H5N8 outbreaks in southern Africa prompt strategy talks

As South Africa today reported another highly pathogenic H5N8 avian flu outbreak at a large commercial poultry farm, animal health officials from the United Nations are meeting with country officials this week to discuss how to battle the threat to southern Africa's poultry sector.

In January, Uganda reported Africa's first H5N8 detection, and since then, the virus has been detected in other African nations, spreading southward to the Democratic Republic of Congo, Zimbabwe, and South Africa.

H5N8 hits another South Africa farm

In South Africa, the latest outbreak struck poultry at a commercial farm in Mpumalanga province housing nearly 400,000 birds, according to a report today from the World Organization for Animal Health (OIE). Mpumalanga province is in the country's eastern region and is where the virus was first detected in the country in the middle of June.

The outbreak began on Aug 1, killing 301 birds. The flock is slated for culling and the facility for disinfection, and veterinary authorities have isolated the area and ordered enhanced surveillance. So far investigators haven't pinpointed the source of the outbreak.

Meeting to set response actions, timeline

Outbreaks in southern Africa are a threat to the incomes and food supply of millions of families in the region, the UN Food and Agriculture Organization (FAO) regional office for Africa said today in a statement. It said policymakers from the region, including those from the Southern Africa Development Community, are meeting in Johannesburg this week to share information and assess current and long-term response steps.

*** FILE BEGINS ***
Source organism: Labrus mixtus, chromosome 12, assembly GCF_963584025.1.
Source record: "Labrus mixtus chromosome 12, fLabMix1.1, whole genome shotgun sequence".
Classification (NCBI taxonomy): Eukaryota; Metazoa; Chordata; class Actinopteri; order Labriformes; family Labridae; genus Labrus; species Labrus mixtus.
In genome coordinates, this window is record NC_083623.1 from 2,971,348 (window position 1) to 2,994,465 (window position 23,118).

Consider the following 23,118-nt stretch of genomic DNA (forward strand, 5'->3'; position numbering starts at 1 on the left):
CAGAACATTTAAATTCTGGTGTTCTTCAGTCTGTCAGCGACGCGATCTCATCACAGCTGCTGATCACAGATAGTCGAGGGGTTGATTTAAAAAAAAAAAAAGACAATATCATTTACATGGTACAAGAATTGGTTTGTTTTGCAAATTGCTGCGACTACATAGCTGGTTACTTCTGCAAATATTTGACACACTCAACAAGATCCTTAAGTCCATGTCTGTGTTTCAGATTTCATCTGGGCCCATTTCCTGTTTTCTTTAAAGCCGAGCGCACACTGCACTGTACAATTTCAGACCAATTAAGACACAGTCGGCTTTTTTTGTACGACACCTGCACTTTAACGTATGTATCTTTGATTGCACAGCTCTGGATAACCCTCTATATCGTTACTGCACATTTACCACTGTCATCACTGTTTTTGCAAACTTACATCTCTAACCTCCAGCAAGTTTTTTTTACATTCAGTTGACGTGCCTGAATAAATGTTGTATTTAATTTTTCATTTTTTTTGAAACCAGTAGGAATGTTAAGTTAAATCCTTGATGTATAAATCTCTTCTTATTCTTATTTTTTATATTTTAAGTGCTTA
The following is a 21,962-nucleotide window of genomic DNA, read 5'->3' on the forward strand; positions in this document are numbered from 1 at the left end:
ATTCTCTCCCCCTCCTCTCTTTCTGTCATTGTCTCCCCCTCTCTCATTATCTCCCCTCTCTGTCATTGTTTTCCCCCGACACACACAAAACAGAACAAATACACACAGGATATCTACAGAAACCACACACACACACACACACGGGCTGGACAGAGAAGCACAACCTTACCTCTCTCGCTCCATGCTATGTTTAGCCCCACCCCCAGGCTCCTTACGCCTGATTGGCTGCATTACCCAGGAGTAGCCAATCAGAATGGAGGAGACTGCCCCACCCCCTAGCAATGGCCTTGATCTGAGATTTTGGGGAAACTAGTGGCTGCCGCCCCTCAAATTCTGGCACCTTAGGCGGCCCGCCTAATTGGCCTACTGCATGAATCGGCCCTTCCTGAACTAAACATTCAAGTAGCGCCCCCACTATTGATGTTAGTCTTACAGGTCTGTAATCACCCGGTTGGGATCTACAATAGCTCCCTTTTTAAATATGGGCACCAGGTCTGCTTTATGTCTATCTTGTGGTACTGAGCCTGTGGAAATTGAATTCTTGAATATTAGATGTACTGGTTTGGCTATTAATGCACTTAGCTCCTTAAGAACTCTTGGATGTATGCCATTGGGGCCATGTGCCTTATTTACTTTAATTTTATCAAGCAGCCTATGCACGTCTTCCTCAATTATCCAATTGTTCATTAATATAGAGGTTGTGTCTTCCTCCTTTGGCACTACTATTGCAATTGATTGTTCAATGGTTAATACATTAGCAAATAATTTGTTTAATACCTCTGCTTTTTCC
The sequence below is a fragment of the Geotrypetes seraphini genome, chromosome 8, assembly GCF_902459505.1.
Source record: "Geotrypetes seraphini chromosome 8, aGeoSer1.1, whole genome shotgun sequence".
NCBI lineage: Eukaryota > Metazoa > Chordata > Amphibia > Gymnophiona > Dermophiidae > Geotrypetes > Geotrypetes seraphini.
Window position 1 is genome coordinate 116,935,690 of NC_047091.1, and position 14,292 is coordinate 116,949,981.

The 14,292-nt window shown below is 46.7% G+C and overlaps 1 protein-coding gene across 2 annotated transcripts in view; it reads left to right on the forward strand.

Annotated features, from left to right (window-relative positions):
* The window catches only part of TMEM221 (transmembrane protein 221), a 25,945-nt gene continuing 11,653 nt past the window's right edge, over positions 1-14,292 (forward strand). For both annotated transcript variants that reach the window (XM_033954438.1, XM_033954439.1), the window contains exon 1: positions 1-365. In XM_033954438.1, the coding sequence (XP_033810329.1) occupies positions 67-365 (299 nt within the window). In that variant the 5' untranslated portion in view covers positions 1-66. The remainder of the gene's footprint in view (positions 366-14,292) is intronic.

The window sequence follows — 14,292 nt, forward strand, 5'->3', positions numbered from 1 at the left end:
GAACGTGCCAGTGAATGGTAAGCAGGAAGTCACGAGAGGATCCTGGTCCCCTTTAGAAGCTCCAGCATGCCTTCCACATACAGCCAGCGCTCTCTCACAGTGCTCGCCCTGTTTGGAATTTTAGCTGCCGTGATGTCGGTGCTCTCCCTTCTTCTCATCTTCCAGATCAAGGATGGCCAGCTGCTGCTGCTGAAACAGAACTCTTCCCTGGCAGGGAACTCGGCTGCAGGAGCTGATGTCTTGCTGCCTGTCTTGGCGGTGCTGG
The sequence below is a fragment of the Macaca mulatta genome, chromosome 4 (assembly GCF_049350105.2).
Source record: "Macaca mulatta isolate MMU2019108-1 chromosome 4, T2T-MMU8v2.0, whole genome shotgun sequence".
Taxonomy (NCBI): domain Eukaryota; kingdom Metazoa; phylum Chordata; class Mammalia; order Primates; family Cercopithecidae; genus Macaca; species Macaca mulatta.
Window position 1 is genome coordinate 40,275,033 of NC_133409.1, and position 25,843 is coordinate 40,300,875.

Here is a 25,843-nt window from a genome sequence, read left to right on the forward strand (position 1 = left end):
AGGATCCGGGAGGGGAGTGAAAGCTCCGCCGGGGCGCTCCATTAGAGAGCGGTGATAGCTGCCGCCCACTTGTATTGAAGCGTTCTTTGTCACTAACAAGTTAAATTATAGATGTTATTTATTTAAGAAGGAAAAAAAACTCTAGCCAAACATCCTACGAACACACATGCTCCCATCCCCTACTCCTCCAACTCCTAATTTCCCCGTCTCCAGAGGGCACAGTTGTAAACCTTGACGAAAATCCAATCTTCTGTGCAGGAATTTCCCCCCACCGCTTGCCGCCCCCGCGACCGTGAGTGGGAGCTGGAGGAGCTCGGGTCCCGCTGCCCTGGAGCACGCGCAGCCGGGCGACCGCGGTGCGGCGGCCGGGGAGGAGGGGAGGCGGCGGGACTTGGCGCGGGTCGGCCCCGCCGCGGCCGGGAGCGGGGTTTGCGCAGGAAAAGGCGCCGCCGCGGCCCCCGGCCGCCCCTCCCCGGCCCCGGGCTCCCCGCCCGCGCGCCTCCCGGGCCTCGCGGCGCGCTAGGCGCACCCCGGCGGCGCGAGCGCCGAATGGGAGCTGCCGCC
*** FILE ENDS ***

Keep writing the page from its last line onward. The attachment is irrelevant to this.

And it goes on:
David Phiri, the FAO's subregional coordinator for southern Africa, said in a statement, "The poultry sector is vital in the region because poultry meat and eggs provide affordable sources of high-quality animal protein to millions of people in the region. Poultry production is also a major source of income for many, particularly rural women and youth."

Authorities in Zimbabwe and South Africa have culled about 1 million birds between them, and South Africa is destroying about 1 million eggs a day from affected farms, the group noted.

The FAO said the bird flu threat comes as southern African countries are recovering from food shortages from 2015 to 2016 that resulted from weather events and insect problems. It noted that Zimbabwe and South Africa have systems in place to detect outbreaks at commercial farms, unlike on the region's smaller farms and for those who raise backyard poultry.

Because of the threat, health officials have already held two meetings, one in February and one in May. The FAO said at the May meeting, country officials were pressed to beef up their ability to detect, prevent, and quickly respond to outbreaks.

The FAO said at the meeting this week, which wraps up tomorrow, that country officials are expected to spell out actions and a timeline to quickly curb the spread of the virus. The agency is providing to affected countries emergency response kits that contain protective equipment and diagnostic testing materials and has deployed technical experts.

See also:

Aug 3 OIE report on H5N8 in South Africa

Aug 3 FAO statement

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